Hope this helps and let me know if you have any other questions.
Unfortunately we cannot publish our lab results at this point for ur bone broth.The Canada Food Inspection Agency requires that we keep it confidential.
I am new to Bone Broth making but am unclear about prep’ ie should I roast the bones before slow cooking or put the bones straight in water and cook? Or does it not really matter?
Hi, Thank you for the helpful info!
I make broth regularly, mostly with chicken bones and heavy on the veggies and mushrooms. I’ve always wondered if I should have been adding the apple cider vinegar or blanching/draining and continuing for purer broth but have never bothered so I appreciate your reassurance.
Also I’ve been using a heavy Le Creuset pot with a stainless strainer insert which unfortunately fills up quickly when adding a whole carcass and veggies, if I cover with water I have to carefully monitor it’s boil or it will overflow until it’s boiled down a bit. I continually add water to keep a decent boil and the ability to skim. I continue doing that until everything seems well cooked down and the broth tastes yummy….
My question to you is if cooking broth like this on a heavy boil but adding water only takes 5 or 6 hours, is that enough time to exract the collagen and nutrients or should I plan better and make sure I cook the broth for longer?
Thank you for your time.
Curious if you would mind posting the results of the many lab tests you have done.
You can absolutely use raw chickens to make bone broth. It will make delicious broth!
let me know how it goes.
Can you buy a couple of raw whole chickens and simmer that for a broth?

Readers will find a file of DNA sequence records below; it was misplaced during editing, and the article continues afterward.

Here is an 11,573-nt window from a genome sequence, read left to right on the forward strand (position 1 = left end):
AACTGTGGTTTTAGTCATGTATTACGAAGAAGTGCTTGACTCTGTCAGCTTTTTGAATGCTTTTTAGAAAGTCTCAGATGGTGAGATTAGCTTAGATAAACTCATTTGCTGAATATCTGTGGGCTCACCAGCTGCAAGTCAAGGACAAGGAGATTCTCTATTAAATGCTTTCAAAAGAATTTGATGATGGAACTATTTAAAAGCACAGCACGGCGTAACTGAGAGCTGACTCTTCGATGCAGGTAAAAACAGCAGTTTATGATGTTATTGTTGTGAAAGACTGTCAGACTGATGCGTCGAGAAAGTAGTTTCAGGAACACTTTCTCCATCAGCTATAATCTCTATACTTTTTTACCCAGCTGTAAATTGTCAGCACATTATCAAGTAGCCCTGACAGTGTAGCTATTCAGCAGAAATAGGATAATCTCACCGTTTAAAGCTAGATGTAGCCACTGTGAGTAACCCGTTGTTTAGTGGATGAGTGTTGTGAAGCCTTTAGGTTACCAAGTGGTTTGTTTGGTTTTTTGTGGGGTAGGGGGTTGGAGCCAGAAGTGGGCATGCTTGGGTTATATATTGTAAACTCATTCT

I don’t think it will help because the chicken bones are already so small. If you do try to break the bones, be careful of shards or anything when you strain it.
If using all leg bones with chicken, would cracking the bones before cooking add any benefit?
Yes pork feet and bones makes for a delicious bone broth! You can follow our beef bone broth recipe to make a great pork bone broth.
You don’t see as many recipes because pork is simply not as popular as chicken and beef. And also, I suspect that the pork industry has more baggage historically with the type of people who are inclined to make bone broth in the west. I think this is a major reason why it is not as popular.
Yes I would do exactly what you mentioned. Just remove the tallow at the end once it hardens / cools. Much easier to remove and dispose that way.
On that note: the compost partner we have does accept tallow / fat in the organic compost material. Soo 100% of it gets composted. Perhaps some municipalities don’t, but I am not sure.
It is also a joy to cook with. I cook with tallow and chicken schmaltz all the time.
Is using pork such as pigs feet an okay thing to do? Why do I not see any bone broth recipes using pork bones?